Carnivores vs Humans (and Other Natural Plant Eaters)

People are always asking me about our biology, and if we, as humans, can live off of a plant based diet, looking at our ancestors and how we have survived throughout time as a species. I am here to tell you, you ABSOLUTELY can thrive on a vegan diet, because humans are natural plant eaters. That’s right, we are not natural omnivores! There are shocking differences in humans verses natural meat eaters that will surprise you and maybe think twice about what you have been made to believe.
According to Dr. T. Colin Campbell, professor Cornell University and author of The China Study, We only recently (historically speaking) began eating meat, and that human beings were well developed as a species long before meat was included in our diets. He states that,
“The birth of agriculture only started about 10,000 years ago at a time when it became considerably more convenient to herd animals. This is not nearly as long as the time [that] fashioned our basic biochemical functionality (at least tens of millions of years) and which functionality depends on the nutrient composition of plant-based foods.”
Dr. Neal Barnard, head of the Physician’s Committee for Responsible Medicine(PCRM), also attests that humans are natural herbivores,
“Early humans had diets very much like other great apes, which is to say a largely plant-based diet, drawing on foods we can pick with our hands. Research suggests that meat-eating probably began by scavenging–eating the leftovers that carnivores had left behind. However, our bodies have never adapted to it. To this day, meat-eaters have a higher incidence of heart disease, cancer, diabetes, and other problems.”
Let’s take a look at the physical differences between natural herbivores(like us) and natural carnivores;

Natural Meat Eaters:

Razor sharp teeth and claws meant for tearing apart the flesh and breaking the bones of animals

Wide mouth opening in comparison to head size, meant to capture live animals    and eat them whole or nearly whole

Acidic saliva meant for breaking down the tough meat and skin of living creatures

No pores

Straight, wide, short digestive tract meant for quick and efficient digestion       of meat

Stomach holds 60-70% of the capacity of the digestive system, and is single-chambered, meant for holding large amount of food for a long time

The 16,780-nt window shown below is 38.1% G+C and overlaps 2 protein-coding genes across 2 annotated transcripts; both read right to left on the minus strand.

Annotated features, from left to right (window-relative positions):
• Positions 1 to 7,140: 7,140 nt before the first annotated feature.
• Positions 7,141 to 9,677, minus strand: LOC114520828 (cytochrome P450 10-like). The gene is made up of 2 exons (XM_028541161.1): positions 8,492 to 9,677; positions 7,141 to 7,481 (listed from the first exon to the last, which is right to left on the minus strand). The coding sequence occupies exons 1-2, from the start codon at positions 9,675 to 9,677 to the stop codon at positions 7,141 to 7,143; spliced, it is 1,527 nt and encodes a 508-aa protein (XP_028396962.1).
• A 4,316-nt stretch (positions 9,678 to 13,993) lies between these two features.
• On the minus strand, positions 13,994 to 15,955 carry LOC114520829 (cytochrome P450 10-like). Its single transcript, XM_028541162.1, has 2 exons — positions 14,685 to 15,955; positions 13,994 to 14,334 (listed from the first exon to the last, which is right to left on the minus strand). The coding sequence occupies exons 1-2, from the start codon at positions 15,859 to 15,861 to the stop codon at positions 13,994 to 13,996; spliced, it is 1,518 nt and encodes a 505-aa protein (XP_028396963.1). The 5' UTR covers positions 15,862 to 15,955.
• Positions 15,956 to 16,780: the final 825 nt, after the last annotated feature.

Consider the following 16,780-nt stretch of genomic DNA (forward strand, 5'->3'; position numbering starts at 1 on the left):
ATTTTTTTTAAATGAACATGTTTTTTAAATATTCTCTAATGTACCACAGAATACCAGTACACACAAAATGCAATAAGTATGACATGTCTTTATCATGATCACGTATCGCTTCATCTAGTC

Stomach secrets hydrochloric acid to protect the body from the dangers of fermenting meat

Colon is simple, smooth and short, meant to absorb salt and water, and the muscle surrounds the wall to keep it a smooth cylinder shape.

Natural Plant Eaters:

Flat, round teeth and nails

Relatively small mouth in comparison to head size

Saliva that is majorly alkaline

Pores

Long, winding, puckering, narrow, digestive tract meant for digesting plants

Stomach holds significantly less food, and begins to break it down immediately

Stomach secrets much less and weaker acid, intending to break down more fibrous food

Colon is advanced, puckered and long. Meant to absorb water, electrolytes, absorb and produce vitamins, and ferment fibrous plant materials.

If you look carefully at the anatomical and physiological features of natural plant eaters, you will see that they perfectly align with the features of humans. And the naturally carnivorous features align with animals like cats, foxes, bears, wolves, and other natural meat eaters. You have to think, if we have these specific traits, we must be meant to digest only plants. Digestion of meat in the body of a natural herbivore can be dangerous and in many cases, deadly. When meat gets stuck in our puckered, narrow intestines, it ferments there and can cause colon cancer. That’s why all natural meat eaters have smooth, straight intestines, so meat can quickly pass through them and not get stuck. We also lack the ability to break down meat in our stomach acid and saliva, this causes our body to work much harder than it should in digestion. This can cause problems like constipation, gas, cramps, acne, sluggishness, and studies have shown these issues can even lead to depression.

So, let’s try to live the way that nature intended for us to. Go veg!

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2 comments

  1. You have brought up a very fantastic points , appreciate it for the post.

  2. This is really interesting, You’re a very skilled blogger. I have joined your feed and look forward to seeking more of your wonderful post. Also, I have shared your site in my social networks! Rolanda Leinbach http://septonil.com/blogs/viewstory/79861

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